Pie Chart Options in Excel
Although the pie chart may be one of the simplest graphical representations that can be created in Microsoft Excel 2007, there are still several options that you can choose from to customize the object. In this article, we will take a look at some of the more basic options and show how to create a two dimensional pie chart in Excel.
For our example, we’ll be using the monthly budget data discussed in Part 1 of this series. The Microsoft Excel 2007 workbook that contains this data and all charts created in this series is available in the Windows Platform Media Gallery under the title Microsoft Excel 2007 Pie Charts. You are welcome to download this file and use it as a reference for creating your own charts.
If you’re interested in learning how to construct other types of charts, check out this collection of Excel chart and graph tutorials here on Bright Hub’s Windows Channel.
Creating a Basic Pie Chart
Step 1: Select the data that you want to include in your pie chart. (Click the image below for a larger view.)
Step 2: From the Insert tab on Excel’s ribbon, click on the down arrow under Pie in the Charts section. This will expand the Pie Chart menu.
Step 3: Select the first choice in the 2-D Pie category.
The initial pie chart will be created and appear in the same spreadsheet as your data.
Modifying the Pie Chart Design
Although the chart created in the last section might work just fine for your needs, many times you’ll want to make a few design changes, depending on what type of point you’re trying to make with your data. To do this, make sure the pie chart is selected and then open the Design tab under Chart Tools on the Excel ribbon.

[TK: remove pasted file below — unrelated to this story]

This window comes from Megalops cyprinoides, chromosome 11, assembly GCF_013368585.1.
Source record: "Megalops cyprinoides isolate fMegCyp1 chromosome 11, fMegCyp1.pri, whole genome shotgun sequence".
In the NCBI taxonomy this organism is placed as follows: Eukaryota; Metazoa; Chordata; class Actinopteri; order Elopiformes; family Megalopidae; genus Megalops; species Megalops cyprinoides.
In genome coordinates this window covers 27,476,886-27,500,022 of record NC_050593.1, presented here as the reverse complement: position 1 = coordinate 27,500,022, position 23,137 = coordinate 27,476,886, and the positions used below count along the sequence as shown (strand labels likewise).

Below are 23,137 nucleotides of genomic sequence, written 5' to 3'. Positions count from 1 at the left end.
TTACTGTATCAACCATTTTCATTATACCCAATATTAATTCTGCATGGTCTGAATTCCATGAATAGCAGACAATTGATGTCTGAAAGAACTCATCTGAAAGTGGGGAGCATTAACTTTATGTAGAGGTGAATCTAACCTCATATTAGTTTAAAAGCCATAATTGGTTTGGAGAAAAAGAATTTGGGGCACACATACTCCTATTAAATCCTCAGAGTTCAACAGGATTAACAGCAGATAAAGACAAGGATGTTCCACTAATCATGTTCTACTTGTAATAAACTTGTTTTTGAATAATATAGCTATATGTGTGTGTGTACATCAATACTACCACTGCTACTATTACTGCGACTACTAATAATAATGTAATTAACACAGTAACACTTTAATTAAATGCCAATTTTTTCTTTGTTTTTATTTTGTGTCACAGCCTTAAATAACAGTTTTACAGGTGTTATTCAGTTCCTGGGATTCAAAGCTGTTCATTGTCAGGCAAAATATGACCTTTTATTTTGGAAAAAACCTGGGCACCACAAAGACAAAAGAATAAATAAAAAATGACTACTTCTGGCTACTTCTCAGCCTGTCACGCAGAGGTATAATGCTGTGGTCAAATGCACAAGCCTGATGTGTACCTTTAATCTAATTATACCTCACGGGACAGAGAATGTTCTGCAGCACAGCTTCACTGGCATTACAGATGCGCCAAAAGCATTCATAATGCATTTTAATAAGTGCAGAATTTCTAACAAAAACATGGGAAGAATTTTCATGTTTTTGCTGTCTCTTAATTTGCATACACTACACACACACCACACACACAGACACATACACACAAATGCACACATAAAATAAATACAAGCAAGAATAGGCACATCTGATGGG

If you expand the Chart Layouts category, you’ll see several different ways to present the data on your chart. You can choose to have the amounts represented as a percentage of a whole, show labels on the chart rather than on a legend, show the original data, or any combination of these items.
For this example, we’ll choose Layout 4 which gets rid of the legend and shows the labels on the pie chart along with the original data.
There are many other options you can select to modify the formatting of both your data and chart, but we’ll dive deeper into those a little later on in this series.
One thing that I don’t like about using this particular layout with our example data is that some of the smaller portions don’t stand out very well in the pie chart. This can be fixed, however, if we break out those portions into a “sub” pie chart. We’ll talk more about how to do that in Part 3 of this series.
This post is part of the series: Pie Charts in Microsoft Excel 2007
- Introduction to Pie Charts in Microsoft Excel 2007
- Basic 2-D Pie Charts in Microsoft Excel 2007
- Handling Small Data Percentages in a Microsoft Excel Pie Chart